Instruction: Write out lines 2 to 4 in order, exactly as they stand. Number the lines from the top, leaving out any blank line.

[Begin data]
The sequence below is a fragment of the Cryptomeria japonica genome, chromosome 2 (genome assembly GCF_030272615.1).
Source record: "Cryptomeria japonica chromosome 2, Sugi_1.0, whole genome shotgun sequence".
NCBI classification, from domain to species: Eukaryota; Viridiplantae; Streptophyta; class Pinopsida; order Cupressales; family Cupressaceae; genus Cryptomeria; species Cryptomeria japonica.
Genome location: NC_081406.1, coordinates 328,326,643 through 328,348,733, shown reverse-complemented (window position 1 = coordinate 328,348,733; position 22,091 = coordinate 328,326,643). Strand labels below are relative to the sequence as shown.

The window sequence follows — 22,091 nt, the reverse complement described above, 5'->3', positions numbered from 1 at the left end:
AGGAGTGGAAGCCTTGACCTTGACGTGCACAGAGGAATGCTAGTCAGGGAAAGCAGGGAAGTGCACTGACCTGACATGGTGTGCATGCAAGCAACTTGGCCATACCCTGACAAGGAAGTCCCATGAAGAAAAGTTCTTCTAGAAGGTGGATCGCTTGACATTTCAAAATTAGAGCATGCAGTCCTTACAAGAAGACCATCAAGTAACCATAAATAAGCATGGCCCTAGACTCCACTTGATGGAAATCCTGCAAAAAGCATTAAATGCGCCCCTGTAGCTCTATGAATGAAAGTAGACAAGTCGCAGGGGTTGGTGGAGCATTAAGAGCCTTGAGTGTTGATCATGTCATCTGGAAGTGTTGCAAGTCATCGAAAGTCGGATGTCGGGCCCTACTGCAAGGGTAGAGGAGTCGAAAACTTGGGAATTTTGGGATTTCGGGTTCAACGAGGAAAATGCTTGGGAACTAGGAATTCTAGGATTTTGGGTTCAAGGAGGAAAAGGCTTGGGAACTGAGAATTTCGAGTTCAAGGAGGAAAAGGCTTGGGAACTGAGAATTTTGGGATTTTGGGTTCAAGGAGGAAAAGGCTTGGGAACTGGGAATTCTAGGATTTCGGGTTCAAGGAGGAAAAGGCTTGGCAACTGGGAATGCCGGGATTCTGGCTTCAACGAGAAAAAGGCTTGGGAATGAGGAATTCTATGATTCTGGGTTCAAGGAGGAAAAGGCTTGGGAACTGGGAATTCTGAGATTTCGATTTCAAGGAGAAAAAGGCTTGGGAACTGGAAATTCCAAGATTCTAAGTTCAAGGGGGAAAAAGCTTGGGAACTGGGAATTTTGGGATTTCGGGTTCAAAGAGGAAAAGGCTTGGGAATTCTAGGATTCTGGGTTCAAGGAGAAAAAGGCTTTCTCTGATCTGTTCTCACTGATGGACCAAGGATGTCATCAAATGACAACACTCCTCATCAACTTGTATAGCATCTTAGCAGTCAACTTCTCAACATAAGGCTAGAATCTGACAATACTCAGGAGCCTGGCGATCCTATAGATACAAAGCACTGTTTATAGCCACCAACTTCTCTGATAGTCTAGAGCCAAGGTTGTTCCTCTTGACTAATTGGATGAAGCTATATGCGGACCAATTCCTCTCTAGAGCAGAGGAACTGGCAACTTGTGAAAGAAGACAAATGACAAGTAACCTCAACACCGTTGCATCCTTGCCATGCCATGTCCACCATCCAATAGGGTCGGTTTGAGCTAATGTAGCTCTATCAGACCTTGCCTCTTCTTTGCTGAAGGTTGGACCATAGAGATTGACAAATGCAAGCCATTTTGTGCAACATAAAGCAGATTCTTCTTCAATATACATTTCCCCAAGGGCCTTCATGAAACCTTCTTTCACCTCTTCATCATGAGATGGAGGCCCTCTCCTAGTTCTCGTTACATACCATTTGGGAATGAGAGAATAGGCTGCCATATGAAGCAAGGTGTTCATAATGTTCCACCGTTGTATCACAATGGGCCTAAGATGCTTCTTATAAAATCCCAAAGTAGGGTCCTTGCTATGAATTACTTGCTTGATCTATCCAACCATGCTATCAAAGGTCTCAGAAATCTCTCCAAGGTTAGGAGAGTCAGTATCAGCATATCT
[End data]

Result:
Source record: "Cryptomeria japonica chromosome 2, Sugi_1.0, whole genome shotgun sequence".
NCBI classification, from domain to species: Eukaryota; Viridiplantae; Streptophyta; class Pinopsida; order Cupressales; family Cupressaceae; genus Cryptomeria; species Cryptomeria japonica.
Genome location: NC_081406.1, coordinates 328,326,643 through 328,348,733, shown reverse-complemented (window position 1 = coordinate 328,348,733; position 22,091 = coordinate 328,326,643). Strand labels below are relative to the sequence as shown.